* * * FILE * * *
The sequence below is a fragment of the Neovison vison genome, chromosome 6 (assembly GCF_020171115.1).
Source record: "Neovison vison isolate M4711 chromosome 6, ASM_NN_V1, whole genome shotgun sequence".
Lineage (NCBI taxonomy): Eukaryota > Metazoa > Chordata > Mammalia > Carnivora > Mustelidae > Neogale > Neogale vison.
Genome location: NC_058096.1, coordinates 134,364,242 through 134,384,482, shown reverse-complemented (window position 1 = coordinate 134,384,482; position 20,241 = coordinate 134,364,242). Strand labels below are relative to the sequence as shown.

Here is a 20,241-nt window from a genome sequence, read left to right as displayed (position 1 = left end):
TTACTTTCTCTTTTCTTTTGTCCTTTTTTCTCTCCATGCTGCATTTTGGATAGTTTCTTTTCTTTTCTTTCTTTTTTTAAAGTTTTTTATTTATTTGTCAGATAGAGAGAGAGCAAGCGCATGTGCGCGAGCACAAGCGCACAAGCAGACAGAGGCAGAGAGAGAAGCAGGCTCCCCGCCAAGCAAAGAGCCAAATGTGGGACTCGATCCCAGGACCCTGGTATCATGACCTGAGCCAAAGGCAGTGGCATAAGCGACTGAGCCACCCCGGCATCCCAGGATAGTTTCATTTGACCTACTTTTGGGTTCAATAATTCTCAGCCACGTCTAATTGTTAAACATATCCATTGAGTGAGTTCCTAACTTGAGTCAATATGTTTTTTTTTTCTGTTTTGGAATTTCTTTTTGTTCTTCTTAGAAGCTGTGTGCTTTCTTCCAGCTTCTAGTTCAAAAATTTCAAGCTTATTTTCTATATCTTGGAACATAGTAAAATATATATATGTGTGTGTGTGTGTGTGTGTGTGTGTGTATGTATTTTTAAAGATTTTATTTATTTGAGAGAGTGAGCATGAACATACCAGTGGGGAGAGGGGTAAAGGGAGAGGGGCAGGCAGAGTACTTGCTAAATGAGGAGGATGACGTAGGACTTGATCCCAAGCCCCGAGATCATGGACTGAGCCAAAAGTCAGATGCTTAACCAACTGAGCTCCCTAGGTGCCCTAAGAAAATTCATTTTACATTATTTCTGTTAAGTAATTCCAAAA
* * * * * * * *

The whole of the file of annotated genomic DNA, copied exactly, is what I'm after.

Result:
The sequence below is a fragment of the Neovison vison genome, chromosome 6 (assembly GCF_020171115.1).
Source record: "Neovison vison isolate M4711 chromosome 6, ASM_NN_V1, whole genome shotgun sequence".
Lineage (NCBI taxonomy): Eukaryota > Metazoa > Chordata > Mammalia > Carnivora > Mustelidae > Neogale > Neogale vison.
Genome location: NC_058096.1, coordinates 134,364,242 through 134,384,482, shown reverse-complemented (window position 1 = coordinate 134,384,482; position 20,241 = coordinate 134,364,242). Strand labels below are relative to the sequence as shown.

Here is a 20,241-nt window from a genome sequence, read left to right as displayed (position 1 = left end):
TTACTTTCTCTTTTCTTTTGTCCTTTTTTCTCTCCATGCTGCATTTTGGATAGTTTCTTTTCTTTTCTTTCTTTTTTTAAAGTTTTTTATTTATTTGTCAGATAGAGAGAGAGCAAGCGCATGTGCGCGAGCACAAGCGCACAAGCAGACAGAGGCAGAGAGAGAAGCAGGCTCCCCGCCAAGCAAAGAGCCAAATGTGGGACTCGATCCCAGGACCCTGGTATCATGACCTGAGCCAAAGGCAGTGGCATAAGCGACTGAGCCACCCCGGCATCCCAGGATAGTTTCATTTGACCTACTTTTGGGTTCAATAATTCTCAGCCACGTCTAATTGTTAAACATATCCATTGAGTGAGTTCCTAACTTGAGTCAATATGTTTTTTTTTTCTGTTTTGGAATTTCTTTTTGTTCTTCTTAGAAGCTGTGTGCTTTCTTCCAGCTTCTAGTTCAAAAATTTCAAGCTTATTTTCTATATCTTGGAACATAGTAAAATATATATATGTGTGTGTGTGTGTGTGTGTGTGTGTGTATGTATTTTTAAAGATTTTATTTATTTGAGAGAGTGAGCATGAACATACCAGTGGGGAGAGGGGTAAAGGGAGAGGGGCAGGCAGAGTACTTGCTAAATGAGGAGGATGACGTAGGACTTGATCCCAAGCCCCGAGATCATGGACTGAGCCAAAAGTCAGATGCTTAACCAACTGAGCTCCCTAGGTGCCCTAAGAAAATTCATTTTACATTATTTCTGTTAAGTAATTCCAAAA